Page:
Tuesday, June 19, 2012

Icelandic Adventuring (Part II)

We worked well as travelers. We all had around the same level of of caffeine addiction, driving skills, and affection for Icelandic hot dogs (a hot dog in Iceland comes with about seven unidentifiable and delicious toppings). We were equally obsessive about keeping track of how much money we owed each other, and obviously, all of us were game for making a rather delirious music video. We all were happy to pull off the road at random intervals, to photograph more lambs or pretend we were on the moon.

 Road block on Iceland's main highway.
We also made a great traveling trio, because Katie or Isa always inevitably wanted to sleep in the backseat while I always wanted shotgun. (That girl, pictured above, with a camera case on her head, can sleep anywhere).
 (How could you not pull over for that, really?)

On the third day of the Great Icelandic Road Trip we traveled to the Lake Myvatn region, a popular destination for Icelanders in summer. The lake itself is beautiful and right near the (active) Krafla volcano. We climbed over wetlands and volcanic rocks and swam in the Myvatn nature baths--a ridiculously warm geothermal pool that left us awestruck and with happy straw-like hair that smelled like sulfur.

Wetlands wandering:

Nature baths: 
 We stopped at Dettifoss, the most powerful waterfall in Europe (I'm beginning to find waterfall superlatives particularly amusing...mainly because I've heard a lot this year...would you rather be the most powerful waterfall or the biggest? And, as Victoria Falls makes you question, is size measured by the length of the waterfall or the height at which the water falls?)

Near the guesthouse we were staying was also Hverir, a landscape made up of craters filled with bubbling goo. The word "belching" comes to mind. We marveled at the general grossness until the smell got to us and we made a quick retreat back to Thor. (Apparently the technical term for these holes are "fumeroles"...traveling in Iceland makes me realize I've never really learned any geology).

The next morning, we braved some windy roads up to the Krafla volcano and hiked around one of the "Viti" craters ("Viti" apparently means "hell" in Icelandic, because people used to believe that hell was the insides of volcanoes. I'd believe it.)  We all agreed that the Caribbean-turquoise water inside the volcanic crater was dangerously misleading and began constructing contingency plans for if any of us fell in.

 (They're not actually jumping over a crater).

It was only hiking around the volcanic rock areas of Krafla, that the idea for the video took off, and the rest is history. The rest of the day consisted mainly of collecting moon rocks and listening to Carly Rae Jepsen as we drove from Myvatn to the cottage in Skagastrond we were staying in (fun fact: Skagastrond is also Iceland's country music capital). All of the shots below are places we stopped at along the way.


The following day, we drove back to my Reykjavik apartment with stops for some gnome houses we found on the side of the road and also Thingvellir National Park.


Despite the fact that we were a bit burnt out at this point, Thingvellir is a pretty amazing sight. It's where the first democratic parliament was held in 930 and also where the continental drift between the North American and Eurasian tetonic plates is visible. We made wishes and threw coins in the fissure, a tradition supposedly started by King Frederik VIII of Denmark.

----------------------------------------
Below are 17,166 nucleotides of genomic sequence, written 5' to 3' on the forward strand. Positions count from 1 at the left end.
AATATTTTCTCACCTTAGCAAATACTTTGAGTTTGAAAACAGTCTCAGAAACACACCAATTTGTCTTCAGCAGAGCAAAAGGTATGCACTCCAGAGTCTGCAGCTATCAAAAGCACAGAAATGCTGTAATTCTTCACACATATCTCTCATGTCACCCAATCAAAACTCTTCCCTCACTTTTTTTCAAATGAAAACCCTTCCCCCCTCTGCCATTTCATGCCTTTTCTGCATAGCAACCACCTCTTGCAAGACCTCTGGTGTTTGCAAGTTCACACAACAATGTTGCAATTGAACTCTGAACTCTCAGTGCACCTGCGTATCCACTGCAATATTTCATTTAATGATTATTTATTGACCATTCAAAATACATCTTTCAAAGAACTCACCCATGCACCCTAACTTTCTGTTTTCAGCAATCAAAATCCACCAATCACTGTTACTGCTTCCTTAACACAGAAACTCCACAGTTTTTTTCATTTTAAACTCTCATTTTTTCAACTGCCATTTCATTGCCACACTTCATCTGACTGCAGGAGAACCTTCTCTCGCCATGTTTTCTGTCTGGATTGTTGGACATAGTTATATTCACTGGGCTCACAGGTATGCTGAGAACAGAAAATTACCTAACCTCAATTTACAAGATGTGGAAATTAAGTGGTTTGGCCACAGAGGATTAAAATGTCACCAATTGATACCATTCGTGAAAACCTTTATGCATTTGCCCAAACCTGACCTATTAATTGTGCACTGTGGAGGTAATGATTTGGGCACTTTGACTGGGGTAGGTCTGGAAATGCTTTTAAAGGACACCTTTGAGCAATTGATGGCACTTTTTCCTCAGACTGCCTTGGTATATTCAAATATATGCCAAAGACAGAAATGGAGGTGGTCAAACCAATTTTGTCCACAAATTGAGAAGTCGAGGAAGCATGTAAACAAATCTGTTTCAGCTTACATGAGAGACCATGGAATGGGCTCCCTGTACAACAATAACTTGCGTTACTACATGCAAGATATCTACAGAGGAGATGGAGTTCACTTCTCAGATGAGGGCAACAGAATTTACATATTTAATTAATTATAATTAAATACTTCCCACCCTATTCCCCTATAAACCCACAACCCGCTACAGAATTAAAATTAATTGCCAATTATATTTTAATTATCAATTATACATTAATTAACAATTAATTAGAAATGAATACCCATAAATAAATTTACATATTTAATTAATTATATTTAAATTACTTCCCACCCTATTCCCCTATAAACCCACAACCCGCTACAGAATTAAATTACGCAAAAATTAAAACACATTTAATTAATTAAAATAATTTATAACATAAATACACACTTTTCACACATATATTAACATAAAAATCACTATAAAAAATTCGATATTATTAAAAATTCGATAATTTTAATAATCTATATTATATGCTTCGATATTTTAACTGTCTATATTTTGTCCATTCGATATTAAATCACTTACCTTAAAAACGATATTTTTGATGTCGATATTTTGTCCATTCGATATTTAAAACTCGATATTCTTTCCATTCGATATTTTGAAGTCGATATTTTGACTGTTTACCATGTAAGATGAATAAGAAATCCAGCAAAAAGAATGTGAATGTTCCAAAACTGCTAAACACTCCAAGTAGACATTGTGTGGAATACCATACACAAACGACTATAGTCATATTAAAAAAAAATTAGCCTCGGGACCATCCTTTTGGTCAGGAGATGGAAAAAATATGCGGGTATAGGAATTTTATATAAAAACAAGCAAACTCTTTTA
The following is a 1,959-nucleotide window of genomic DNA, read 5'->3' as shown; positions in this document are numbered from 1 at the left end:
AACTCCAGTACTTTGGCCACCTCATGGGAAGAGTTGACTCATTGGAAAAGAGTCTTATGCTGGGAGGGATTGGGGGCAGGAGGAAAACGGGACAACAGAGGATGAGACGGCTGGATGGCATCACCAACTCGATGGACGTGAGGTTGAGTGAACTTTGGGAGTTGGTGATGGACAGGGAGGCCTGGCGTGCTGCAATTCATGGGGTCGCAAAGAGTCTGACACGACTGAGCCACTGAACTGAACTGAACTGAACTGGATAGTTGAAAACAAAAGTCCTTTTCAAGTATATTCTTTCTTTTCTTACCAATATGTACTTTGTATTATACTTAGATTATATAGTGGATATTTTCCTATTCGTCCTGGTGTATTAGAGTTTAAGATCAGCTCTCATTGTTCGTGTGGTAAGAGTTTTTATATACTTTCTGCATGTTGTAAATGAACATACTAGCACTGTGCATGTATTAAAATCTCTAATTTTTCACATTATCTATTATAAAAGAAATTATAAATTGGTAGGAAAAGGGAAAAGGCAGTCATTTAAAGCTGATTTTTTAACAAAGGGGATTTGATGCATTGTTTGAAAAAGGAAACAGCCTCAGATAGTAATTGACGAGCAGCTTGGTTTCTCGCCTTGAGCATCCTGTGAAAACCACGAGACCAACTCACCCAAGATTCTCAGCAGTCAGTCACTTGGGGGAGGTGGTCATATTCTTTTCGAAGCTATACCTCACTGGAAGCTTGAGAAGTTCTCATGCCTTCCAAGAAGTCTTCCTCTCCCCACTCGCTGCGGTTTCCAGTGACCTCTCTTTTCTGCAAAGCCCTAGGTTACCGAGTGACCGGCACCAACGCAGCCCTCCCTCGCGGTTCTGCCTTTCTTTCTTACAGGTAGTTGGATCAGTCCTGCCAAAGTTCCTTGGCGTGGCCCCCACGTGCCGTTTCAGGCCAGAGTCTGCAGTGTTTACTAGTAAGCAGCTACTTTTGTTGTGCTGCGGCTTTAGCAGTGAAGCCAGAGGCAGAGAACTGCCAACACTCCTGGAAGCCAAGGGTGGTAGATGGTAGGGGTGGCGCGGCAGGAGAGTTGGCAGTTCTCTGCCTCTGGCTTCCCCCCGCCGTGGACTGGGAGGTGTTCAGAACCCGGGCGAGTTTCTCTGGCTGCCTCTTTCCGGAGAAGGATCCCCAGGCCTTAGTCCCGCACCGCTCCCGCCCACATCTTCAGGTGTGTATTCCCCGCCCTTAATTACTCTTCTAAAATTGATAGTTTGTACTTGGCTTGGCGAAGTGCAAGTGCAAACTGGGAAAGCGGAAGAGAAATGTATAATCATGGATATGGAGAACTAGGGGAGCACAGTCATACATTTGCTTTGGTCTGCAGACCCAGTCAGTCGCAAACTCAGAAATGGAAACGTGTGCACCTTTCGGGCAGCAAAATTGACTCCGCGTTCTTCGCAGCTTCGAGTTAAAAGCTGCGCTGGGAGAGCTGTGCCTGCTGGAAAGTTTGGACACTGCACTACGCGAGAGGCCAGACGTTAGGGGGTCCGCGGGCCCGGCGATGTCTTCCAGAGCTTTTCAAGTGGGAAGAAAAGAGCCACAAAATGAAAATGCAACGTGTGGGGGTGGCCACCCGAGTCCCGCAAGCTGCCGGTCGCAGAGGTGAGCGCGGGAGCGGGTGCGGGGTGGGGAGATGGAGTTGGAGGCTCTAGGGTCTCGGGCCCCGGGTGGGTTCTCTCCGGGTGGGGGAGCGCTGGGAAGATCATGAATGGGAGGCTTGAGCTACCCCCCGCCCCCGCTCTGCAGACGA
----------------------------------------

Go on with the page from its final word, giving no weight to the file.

Thingvellir has the reputation of being the "most important historic site in Iceland."  The Althing general assembly met there from 930 to 1798. It's pretty amazing to stand in a place that was, essentially, an outdoor parliament. It's wonderful to think of almost the entire population gathering there, which has happened several times in Iceland's history, to stand below the rock where the law speaker used to recite all the laws by heart, and to think of the space as one of great decisions.

We returned to Reykjavik for some delicious fish & chips, a few episodes of Girls, and attempts at goodbye.

Consistently throughout the visit, I was reminded how great it is to have friends. I feel like a kindergartener skipping home and proclaiming, "I made FRIENDS. And they are so COOL." Because they are. And because I kind of forgot how great friends could be.  I was talking with Deivid, the other Swarthmore Watson, the other day, and we were both saying how at some times during this Watson year, it's as if everyone from home only exists in some virtual world, as if we've just dreamed them up. They are so separate from our daily lives.

It's nice when relationships from home don't have to be dependent on how good a wifi signal you have.  It's even nicer when your friends come prepared. Katie, in her DC-political-organizer-super-on-top-of-it wisdom, brought flash cards. She told me that she & Isa wanted to hear all about my year, but they knew that asking, "so how was it?" would be the lamest thing ever. So while we drove, and hiked, and ate, and drank coffee, occasionally, a neon colored index card would come out of her backpack. "A new skill," she'd say, or "a get-me-home-moment," or "best sunrise." As she said, the cards were ambiguous enough that we all could answer all of them, whatever journeys we'd been on this year in our separate lives.

That's just the kind of considerate, thoughtful, friends I'm lucky to have. And seeing them (in person! I have FRIENDS. And they are so COOL), just gave me another reminder of what I can look forward to about being home, even if the idea of going home sometimes feels more overwhelming than exciting these days.

Thanks for flying to Iceland, you two. And thanks for your thoughtfulness, dance skills, humor, compassion, and flash cards while here. I'm already counting down until the next reunion.

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